Benchmark Factory - Getting Started With SQL Server Custom Workloads

Quite often when I discuss BMF with customers they want to understand how to generate workload for their existing stored procedures. As part of their development life cycle if a change is made to a stored procedure they want to re-run a test and make sure response and scalability hasn’t degraded.

While BMF has capture replay capabilities, this distinct feature for regression testing can be tricky to workout.

Here are 6 simple steps:

As an example let’s say we want to make a change to procedure C_SP_Order_Status (BMF object created using TPC-C test).


In order to test this procedure we need to pass 4 parameters. In BMF create a new job using the wizard.

New Job Wizard


Add a transaction

Click on the highlighted area to enter a new transaction.

Select the stored procedure.

Click on Bind Params.

The easy route is to use BMF and pass random parameters that wouldn’t be valid. But as you might guess this is only going to fail as there won’t be any orders with these parameters. What we need is some test data that BMF can use.

Generate Test Data

So we prepare some test data in SSMS and export into a CSV file.

Save as CSV.


BFScript Wizard

Back to BMF.

Remove the parameter values and right click for BFScript Wizard.


Enter the location of the file we created and use retrieval mode Random, this ensures we pick random values up from the file which would be a more realistic scenario.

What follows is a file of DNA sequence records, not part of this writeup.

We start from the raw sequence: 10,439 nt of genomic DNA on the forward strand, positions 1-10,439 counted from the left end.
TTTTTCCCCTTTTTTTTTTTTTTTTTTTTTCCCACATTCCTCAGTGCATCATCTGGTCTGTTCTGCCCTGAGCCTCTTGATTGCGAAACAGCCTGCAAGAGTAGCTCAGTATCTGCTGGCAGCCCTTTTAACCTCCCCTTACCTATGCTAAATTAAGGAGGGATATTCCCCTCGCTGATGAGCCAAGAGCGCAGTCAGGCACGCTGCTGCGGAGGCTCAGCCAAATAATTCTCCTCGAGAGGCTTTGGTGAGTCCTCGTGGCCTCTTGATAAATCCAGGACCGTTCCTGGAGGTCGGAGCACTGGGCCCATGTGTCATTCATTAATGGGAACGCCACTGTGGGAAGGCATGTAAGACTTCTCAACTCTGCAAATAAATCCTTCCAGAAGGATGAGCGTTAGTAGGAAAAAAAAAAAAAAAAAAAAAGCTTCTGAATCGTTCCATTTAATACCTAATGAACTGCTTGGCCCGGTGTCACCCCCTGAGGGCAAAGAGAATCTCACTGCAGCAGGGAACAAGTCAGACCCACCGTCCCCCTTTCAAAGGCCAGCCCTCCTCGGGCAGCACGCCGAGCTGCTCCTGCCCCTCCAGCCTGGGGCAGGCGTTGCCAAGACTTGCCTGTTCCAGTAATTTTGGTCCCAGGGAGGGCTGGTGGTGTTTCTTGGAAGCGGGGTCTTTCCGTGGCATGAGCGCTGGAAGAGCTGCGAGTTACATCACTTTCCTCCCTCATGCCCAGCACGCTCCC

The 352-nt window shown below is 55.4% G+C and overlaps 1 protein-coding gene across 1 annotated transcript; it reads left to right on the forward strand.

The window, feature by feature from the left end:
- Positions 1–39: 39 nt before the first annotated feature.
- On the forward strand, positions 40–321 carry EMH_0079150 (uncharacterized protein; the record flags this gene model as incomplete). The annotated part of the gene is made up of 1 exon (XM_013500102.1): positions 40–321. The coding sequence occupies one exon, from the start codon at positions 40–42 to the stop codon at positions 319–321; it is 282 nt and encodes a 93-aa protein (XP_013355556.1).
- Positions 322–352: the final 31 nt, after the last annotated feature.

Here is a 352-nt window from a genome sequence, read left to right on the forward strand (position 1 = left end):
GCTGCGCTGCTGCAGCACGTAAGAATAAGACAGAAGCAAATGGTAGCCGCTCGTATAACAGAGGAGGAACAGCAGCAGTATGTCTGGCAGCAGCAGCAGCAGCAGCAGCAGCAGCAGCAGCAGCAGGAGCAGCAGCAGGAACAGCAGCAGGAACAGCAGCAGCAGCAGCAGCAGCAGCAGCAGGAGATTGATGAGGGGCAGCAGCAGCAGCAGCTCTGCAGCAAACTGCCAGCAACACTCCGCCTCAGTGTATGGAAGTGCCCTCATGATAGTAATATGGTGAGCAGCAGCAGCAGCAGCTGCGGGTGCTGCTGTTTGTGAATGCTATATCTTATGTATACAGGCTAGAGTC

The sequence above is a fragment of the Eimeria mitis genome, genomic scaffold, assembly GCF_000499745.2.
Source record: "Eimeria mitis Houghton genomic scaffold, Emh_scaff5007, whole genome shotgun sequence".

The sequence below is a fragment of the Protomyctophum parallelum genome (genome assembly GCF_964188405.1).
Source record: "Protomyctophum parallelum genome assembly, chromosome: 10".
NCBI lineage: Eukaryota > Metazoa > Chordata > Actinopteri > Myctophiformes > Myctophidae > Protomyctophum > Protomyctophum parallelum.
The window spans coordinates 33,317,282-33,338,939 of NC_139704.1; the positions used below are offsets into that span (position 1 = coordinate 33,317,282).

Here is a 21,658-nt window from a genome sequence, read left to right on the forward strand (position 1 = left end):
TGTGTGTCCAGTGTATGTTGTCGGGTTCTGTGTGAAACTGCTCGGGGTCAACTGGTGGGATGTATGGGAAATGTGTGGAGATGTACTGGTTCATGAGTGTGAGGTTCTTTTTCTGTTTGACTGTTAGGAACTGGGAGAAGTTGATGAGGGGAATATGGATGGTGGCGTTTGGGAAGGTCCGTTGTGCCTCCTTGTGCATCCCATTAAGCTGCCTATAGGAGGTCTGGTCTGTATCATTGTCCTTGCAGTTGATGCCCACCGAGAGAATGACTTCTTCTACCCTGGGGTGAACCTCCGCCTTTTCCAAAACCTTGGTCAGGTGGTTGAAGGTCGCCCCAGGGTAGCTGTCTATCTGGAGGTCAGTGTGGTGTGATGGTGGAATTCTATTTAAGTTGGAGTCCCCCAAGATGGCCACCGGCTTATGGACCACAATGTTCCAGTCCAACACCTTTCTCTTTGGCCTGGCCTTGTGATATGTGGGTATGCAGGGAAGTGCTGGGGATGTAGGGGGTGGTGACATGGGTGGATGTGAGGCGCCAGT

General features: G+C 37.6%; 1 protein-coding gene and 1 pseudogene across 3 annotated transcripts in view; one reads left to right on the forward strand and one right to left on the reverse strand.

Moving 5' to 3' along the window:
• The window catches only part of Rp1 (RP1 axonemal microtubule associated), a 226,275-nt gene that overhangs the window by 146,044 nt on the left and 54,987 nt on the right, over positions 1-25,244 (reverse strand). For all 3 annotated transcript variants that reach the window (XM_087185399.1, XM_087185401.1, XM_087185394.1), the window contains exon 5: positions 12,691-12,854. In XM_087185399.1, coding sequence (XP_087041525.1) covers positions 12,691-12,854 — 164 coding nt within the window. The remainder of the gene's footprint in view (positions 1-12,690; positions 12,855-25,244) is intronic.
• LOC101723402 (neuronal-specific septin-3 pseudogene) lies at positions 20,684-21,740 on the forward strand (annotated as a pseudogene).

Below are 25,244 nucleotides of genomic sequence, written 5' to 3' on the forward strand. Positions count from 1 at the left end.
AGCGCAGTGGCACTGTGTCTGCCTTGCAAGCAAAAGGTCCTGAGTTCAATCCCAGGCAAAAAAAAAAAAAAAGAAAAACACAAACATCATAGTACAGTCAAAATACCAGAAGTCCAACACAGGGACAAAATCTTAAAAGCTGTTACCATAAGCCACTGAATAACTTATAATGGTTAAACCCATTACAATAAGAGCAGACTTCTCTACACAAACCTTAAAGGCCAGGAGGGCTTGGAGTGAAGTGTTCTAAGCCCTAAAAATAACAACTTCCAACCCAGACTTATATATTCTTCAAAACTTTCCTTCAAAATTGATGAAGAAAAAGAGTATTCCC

For the next three parameters use mode Current so we get the 2nd, 3rd and 4th columns from the file but they are all relevant values on the same record.

End Result

There is a green test button to check it's all working ok.

Test Options

The next step is to work out how many concurrent users you want and how many executions of the procedure to make. You can simulate real life examples with keying time and latency, but I just want to get a benchmark that I can keep reusing over time. I entered 50 users, 100 executions each.

Click run job.


And after completion run the report to view the benchmark result.

So imagine re-running the test after a minor code change, or functionality change and the results show some degradation.

Also worth mentioning that wait stats for these procedures can be captured and compared using Foglight for SQL Server and Performance Investigator.

We will look at this in a future blog and work out where the problem is and how to optimise the code.

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